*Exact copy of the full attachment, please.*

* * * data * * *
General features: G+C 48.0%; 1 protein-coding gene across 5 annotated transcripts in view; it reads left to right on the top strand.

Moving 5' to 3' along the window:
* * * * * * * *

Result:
General features: G+C 48.0%; 1 protein-coding gene across 5 annotated transcripts in view; it reads left to right on the top strand.

Moving 5' to 3' along the window: